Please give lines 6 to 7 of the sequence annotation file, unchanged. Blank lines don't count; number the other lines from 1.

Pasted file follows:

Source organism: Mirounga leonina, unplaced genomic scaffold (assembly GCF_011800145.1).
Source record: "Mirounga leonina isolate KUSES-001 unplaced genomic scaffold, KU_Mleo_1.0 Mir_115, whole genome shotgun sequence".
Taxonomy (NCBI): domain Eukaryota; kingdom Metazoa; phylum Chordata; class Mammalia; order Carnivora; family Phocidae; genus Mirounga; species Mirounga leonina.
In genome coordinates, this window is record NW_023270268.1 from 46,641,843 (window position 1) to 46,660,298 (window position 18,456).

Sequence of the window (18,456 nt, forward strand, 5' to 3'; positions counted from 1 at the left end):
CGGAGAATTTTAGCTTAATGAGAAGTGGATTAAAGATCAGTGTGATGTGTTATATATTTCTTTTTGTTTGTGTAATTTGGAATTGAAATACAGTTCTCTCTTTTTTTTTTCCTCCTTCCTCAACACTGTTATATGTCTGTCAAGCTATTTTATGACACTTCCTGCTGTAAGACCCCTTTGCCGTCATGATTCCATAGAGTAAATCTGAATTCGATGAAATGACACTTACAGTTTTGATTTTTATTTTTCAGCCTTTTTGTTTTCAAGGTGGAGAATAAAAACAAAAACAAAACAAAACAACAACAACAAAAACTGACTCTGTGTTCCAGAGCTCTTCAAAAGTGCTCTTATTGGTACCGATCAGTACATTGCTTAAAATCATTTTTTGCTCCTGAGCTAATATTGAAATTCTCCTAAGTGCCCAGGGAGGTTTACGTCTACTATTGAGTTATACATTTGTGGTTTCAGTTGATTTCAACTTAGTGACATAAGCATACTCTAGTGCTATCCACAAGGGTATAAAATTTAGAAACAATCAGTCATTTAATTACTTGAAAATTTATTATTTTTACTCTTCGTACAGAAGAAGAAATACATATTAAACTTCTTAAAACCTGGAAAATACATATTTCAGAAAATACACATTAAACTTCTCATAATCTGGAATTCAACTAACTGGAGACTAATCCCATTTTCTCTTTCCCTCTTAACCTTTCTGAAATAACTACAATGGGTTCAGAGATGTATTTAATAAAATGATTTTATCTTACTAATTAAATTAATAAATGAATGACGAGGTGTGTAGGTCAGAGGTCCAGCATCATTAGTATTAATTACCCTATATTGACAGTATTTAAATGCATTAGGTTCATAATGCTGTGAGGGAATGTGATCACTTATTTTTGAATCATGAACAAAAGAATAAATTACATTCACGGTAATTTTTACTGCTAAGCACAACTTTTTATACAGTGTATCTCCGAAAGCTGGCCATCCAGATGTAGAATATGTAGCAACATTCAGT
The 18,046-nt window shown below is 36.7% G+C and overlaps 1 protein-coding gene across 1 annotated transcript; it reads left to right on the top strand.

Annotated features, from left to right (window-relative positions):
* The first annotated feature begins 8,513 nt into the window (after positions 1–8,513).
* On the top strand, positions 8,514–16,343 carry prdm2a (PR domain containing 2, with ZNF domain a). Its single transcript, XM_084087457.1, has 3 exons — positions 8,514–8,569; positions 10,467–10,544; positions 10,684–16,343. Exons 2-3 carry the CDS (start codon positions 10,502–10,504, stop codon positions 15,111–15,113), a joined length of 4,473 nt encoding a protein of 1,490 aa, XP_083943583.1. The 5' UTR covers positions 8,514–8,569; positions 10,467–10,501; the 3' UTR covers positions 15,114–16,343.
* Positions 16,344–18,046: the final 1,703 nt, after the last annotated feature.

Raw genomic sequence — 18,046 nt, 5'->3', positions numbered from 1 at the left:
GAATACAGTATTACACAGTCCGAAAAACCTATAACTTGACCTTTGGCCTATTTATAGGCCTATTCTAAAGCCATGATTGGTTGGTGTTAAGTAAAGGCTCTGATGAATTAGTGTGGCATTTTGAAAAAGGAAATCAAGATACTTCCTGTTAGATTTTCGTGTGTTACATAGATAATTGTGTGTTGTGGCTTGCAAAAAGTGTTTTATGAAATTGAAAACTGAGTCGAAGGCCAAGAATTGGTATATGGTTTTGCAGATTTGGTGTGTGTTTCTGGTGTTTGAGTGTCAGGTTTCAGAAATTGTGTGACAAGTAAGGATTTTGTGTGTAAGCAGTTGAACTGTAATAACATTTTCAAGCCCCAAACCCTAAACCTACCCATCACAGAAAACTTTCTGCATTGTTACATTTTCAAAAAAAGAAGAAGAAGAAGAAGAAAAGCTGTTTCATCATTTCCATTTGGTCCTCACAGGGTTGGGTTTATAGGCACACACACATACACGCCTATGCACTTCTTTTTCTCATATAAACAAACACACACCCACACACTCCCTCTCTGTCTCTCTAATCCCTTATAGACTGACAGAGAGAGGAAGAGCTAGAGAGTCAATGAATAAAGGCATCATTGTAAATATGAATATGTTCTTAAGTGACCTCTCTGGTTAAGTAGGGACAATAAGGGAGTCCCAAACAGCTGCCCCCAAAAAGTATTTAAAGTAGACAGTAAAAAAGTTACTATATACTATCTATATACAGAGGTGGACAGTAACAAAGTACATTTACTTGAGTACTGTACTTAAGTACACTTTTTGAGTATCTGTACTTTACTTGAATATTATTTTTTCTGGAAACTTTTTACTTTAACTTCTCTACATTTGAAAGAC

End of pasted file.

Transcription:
CGGAGAATTTTAGCTTAATGAGAAGTGGATTAAAGATCAGTGTGATGTGTTATATATTTCTTTTTGTTTGTGTAATTTGGAATTGAAATACAGTTCTCTCTTTTTTTTTTCCTCCTTCCTCAACACTGTTATATGTCTGTCAAGCTATTTTATGACACTTCCTGCTGTAAGACCCCTTTGCCGTCATGATTCCATAGAGTAAATCTGAATTCGATGAAATGACACTTACAGTTTTGATTTTTATTTTTCAGCCTTTTTGTTTTCAAGGTGGAGAATAAAAACAAAAACAAAACAAAACAACAACAACAAAAACTGACTCTGTGTTCCAGAGCTCTTCAAAAGTGCTCTTATTGGTACCGATCAGTACATTGCTTAAAATCATTTTTTGCTCCTGAGCTAATATTGAAATTCTCCTAAGTGCCCAGGGAGGTTTACGTCTACTATTGAGTTATACATTTGTGGTTTCAGTTGATTTCAACTTAGTGACATAAGCATACTCTAGTGCTATCCACAAGGGTATAAAATTTAGAAACAATCAGTCATTTAATTACTTGAAAATTTATTATTTTTACTCTTCGTACAGAAGAAGAAATACATATTAAACTTCTTAAAACCTGGAAAATACATATTTCAGAAAATACACATTAAACTTCTCATAATCTGGAATTCAACTAACTGGAGACTAATCCCATTTTCTCTTTCCCTCTTAACCTTTCTGAAATAACTACAATGGGTTCAGAGATGTATTTAATAAAATGATTTTATCTTACTAATTAAATTAATAAATGAATGACGAGGTGTGTAGGTCAGAGGTCCAGCATCATTAGTATTAATTACCCTATATTGACAGTATTTAAATGCATTAGGTTCATAATGCTGTGAGGGAATGTGATCACTTATTTTTGAATCATGAACAAAAGAATAAATTACATTCACGGTAATTTTTACTGCTAAGCACAACTTTTTATACAGTGTATCTCCGAAAGCTGGCCATCCAGATGTAGAATATGTAGCAACATTCAGT
The 18,046-nt window shown below is 36.7% G+C and overlaps 1 protein-coding gene across 1 annotated transcript; it reads left to right on the top strand.